Remember back in April when Microsoft announced that HTC was paying Microsoft an undisclosed sum to license Microsoft patented technology for use in phones running the Android operating system? Ever since, the Softies have hinted to anyone who'd listen that phones running Android weren't really as "free" as their vendors claimed, and that they'd have to pay up, one day.
October 1 looks like "that day" on the Redmondian calendar. Microsoft sued Motorola today, claiming Motorola is infringing on a handful Microsoft smartphone-related patents.
These patents seemingly are operating-system related. The eight, which Microsoft outlines in both its U.S. District Court and International Trade Commission complaints, are listed at the bottom of my post. (A Microsoft spokersperson characterized the patents in question as being "OS-related and (related to) Exchange ActiveSync.")
"Motorola needs to stop its infringement of our patented inventions in its Android smartphones," Microsoft deputy general counsel of intellectual property and licensing Horacio Gutierrez said in a statement.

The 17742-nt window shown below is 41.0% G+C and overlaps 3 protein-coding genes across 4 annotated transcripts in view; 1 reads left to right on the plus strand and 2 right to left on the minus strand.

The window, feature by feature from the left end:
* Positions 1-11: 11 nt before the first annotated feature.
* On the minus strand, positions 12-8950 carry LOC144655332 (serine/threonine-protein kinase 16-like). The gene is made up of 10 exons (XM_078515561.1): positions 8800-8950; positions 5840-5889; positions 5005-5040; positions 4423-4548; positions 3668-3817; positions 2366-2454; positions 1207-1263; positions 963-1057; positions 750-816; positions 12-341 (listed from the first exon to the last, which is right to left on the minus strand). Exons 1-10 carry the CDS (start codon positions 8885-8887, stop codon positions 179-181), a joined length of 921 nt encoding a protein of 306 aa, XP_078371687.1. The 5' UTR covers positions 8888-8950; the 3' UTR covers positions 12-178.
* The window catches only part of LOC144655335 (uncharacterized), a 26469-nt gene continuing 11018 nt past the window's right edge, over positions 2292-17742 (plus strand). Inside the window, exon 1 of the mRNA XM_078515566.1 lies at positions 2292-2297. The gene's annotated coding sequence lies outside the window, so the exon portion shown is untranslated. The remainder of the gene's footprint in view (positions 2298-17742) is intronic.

Earlier this week, Microsoft officials reiterated their argument that even though Microsoft charges handset makers an operating-system licensing fee, that fee includes patent-protection indemnification.
I hadn't really thought until today about whether Microsoft might be counting on patent-infringement suits against its smartphone competitors as one way to give Windows Phone 7 a boost. Creating uncertainty through court cases may deter some users from certain phone vendors, but I'd think the majority of consumers would have no idea about specific patent actions.
What's your take on Microsoft's decision to sue over Android -- which,at its root, is yet another variation on Microsoft's continued campaign claiming Linux infringes on its patents?
Update: News.com has a copy of Microsoft's complaint against Motorola and Android embedded here. Here are descriptions of the patents upon which Microsoft claims Motorola is infringing: